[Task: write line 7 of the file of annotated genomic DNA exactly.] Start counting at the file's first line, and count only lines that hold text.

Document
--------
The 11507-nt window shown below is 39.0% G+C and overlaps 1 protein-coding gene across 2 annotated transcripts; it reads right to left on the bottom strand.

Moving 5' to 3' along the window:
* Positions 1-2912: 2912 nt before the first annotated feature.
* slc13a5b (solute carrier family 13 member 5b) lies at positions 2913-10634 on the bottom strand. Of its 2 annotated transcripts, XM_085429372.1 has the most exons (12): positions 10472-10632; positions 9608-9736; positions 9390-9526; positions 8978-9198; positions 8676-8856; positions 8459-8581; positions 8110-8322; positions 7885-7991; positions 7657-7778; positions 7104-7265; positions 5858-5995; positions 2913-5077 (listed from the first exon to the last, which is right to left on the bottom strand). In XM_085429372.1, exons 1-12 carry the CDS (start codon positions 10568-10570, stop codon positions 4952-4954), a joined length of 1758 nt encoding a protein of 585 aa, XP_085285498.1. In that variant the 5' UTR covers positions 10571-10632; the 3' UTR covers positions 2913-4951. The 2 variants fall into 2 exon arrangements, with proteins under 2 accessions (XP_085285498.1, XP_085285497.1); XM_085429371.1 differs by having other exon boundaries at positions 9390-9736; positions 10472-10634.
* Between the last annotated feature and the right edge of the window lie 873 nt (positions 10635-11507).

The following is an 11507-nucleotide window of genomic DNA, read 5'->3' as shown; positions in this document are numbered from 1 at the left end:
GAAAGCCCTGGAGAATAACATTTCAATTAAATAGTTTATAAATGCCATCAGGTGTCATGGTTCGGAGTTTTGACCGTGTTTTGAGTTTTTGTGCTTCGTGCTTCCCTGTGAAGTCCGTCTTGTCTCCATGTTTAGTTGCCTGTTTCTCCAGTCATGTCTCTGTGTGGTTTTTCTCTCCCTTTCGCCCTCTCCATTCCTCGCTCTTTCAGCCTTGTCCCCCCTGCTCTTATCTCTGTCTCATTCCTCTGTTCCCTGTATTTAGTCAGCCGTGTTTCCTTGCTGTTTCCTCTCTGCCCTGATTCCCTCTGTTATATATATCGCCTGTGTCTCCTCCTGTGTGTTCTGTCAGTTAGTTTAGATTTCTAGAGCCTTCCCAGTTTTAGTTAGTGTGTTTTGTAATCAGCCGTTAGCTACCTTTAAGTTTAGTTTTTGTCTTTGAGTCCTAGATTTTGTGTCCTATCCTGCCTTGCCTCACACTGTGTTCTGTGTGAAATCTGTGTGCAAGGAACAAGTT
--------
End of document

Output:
GAAAGCCCTGGAGAATAACATTTCAATTAAATAGTTTATAAATGCCATCAGGTGTCATGGTTCGGAGTTTTGACCGTGTTTTGAGTTTTTGTGCTTCGTGCTTCCCTGTGAAGTCCGTCTTGTCTCCATGTTTAGTTGCCTGTTTCTCCAGTCATGTCTCTGTGTGGTTTTTCTCTCCCTTTCGCCCTCTCCATTCCTCGCTCTTTCAGCCTTGTCCCCCCTGCTCTTATCTCTGTCTCATTCCTCTGTTCCCTGTATTTAGTCAGCCGTGTTTCCTTGCTGTTTCCTCTCTGCCCTGATTCCCTCTGTTATATATATCGCCTGTGTCTCCTCCTGTGTGTTCTGTCAGTTAGTTTAGATTTCTAGAGCCTTCCCAGTTTTAGTTAGTGTGTTTTGTAATCAGCCGTTAGCTACCTTTAAGTTTAGTTTTTGTCTTTGAGTCCTAGATTTTGTGTCCTATCCTGCCTTGCCTCACACTGTGTTCTGTGTGAAATCTGTGTGCAAGGAACAAGTT